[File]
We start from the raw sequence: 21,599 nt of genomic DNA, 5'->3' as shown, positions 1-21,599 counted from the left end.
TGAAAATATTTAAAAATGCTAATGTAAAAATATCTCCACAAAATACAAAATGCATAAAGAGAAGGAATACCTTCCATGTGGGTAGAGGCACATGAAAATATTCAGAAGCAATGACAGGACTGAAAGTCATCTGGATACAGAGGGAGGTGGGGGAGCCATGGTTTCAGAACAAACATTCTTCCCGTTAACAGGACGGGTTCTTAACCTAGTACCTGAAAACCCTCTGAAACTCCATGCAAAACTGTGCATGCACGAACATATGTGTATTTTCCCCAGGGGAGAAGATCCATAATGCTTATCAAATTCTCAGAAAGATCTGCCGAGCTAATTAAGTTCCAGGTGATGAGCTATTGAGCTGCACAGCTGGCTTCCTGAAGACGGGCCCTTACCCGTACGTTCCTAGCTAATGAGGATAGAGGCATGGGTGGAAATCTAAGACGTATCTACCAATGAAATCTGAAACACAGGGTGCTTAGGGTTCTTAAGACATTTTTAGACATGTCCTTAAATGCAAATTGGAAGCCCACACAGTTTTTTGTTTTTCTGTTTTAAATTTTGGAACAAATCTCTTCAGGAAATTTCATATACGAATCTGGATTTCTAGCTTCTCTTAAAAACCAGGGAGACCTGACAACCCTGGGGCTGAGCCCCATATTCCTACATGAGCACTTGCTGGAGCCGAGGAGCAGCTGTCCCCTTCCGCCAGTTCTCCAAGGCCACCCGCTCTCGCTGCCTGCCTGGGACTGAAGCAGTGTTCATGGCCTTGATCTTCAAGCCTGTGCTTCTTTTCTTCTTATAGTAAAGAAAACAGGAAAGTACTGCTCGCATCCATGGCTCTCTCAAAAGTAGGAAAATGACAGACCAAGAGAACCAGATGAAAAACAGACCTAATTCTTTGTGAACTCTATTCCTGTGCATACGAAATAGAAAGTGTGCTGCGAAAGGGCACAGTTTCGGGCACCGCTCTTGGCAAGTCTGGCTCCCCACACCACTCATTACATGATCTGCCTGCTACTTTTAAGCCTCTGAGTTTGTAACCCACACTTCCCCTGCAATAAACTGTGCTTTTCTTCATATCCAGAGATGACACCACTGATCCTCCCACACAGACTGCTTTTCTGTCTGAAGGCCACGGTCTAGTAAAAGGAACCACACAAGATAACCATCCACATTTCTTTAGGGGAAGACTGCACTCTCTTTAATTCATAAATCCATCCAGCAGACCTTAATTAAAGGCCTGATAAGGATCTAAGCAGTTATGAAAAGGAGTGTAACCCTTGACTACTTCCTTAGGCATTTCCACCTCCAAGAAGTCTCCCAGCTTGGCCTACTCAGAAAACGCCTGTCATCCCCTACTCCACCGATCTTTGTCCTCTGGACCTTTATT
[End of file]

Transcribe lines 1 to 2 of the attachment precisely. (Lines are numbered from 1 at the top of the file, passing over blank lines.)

We start from the raw sequence: 21,599 nt of genomic DNA, 5'->3' as shown, positions 1-21,599 counted from the left end.
TGAAAATATTTAAAAATGCTAATGTAAAAATATCTCCACAAAATACAAAATGCATAAAGAGAAGGAATACCTTCCATGTGGGTAGAGGCACATGAAAATATTCAGAAGCAATGACAGGACTGAAAGTCATCTGGATACAGAGGGAGGTGGGGGAGCCATGGTTTCAGAACAAACATTCTTCCCGTTAACAGGACGGGTTCTTAACCTAGTACCTGAAAACCCTCTGAAACTCCATGCAAAACTGTGCATGCACGAACATATGTGTATTTTCCCCAGGGGAGAAGATCCATAATGCTTATCAAATTCTCAGAAAGATCTGCCGAGCTAATTAAGTTCCAGGTGATGAGCTATTGAGCTGCACAGCTGGCTTCCTGAAGACGGGCCCTTACCCGTACGTTCCTAGCTAATGAGGATAGAGGCATGGGTGGAAATCTAAGACGTATCTACCAATGAAATCTGAAACACAGGGTGCTTAGGGTTCTTAAGACATTTTTAGACATGTCCTTAAATGCAAATTGGAAGCCCACACAGTTTTTTGTTTTTCTGTTTTAAATTTTGGAACAAATCTCTTCAGGAAATTTCATATACGAATCTGGATTTCTAGCTTCTCTTAAAAACCAGGGAGACCTGACAACCCTGGGGCTGAGCCCCATATTCCTACATGAGCACTTGCTGGAGCCGAGGAGCAGCTGTCCCCTTCCGCCAGTTCTCCAAGGCCACCCGCTCTCGCTGCCTGCCTGGGACTGAAGCAGTGTTCATGGCCTTGATCTTCAAGCCTGTGCTTCTTTTCTTCTTATAGTAAAGAAAACAGGAAAGTACTGCTCGCATCCATGGCTCTCTCAAAAGTAGGAAAATGACAGACCAAGAGAACCAGATGAAAAACAGACCTAATTCTTTGTGAACTCTATTCCTGTGCATACGAAATAGAAAGTGTGCTGCGAAAGGGCACAGTTTCGGGCACCGCTCTTGGCAAGTCTGGCTCCCCACACCACTCATTACATGATCTGCCTGCTACTTTTAAGCCTCTGAGTTTGTAACCCACACTTCCCCTGCAATAAACTGTGCTTTTCTTCATATCCAGAGATGACACCACTGATCCTCCCACACAGACTGCTTTTCTGTCTGAAGGCCACGGTCTAGTAAAAGGAACCACACAAGATAACCATCCACATTTCTTTAGGGGAAGACTGCACTCTCTTTAATTCATAAATCCATCCAGCAGACCTTAATTAAAGGCCTGATAAGGATCTAAGCAGTTATGAAAAGGAGTGTAACCCTTGACTACTTCCTTAGGCATTTCCACCTCCAAGAAGTCTCCCAGCTTGGCCTACTCAGAAAACGCCTGTCATCCCCTACTCCACCGATCTTTGTCCTCTGGACCTTTATT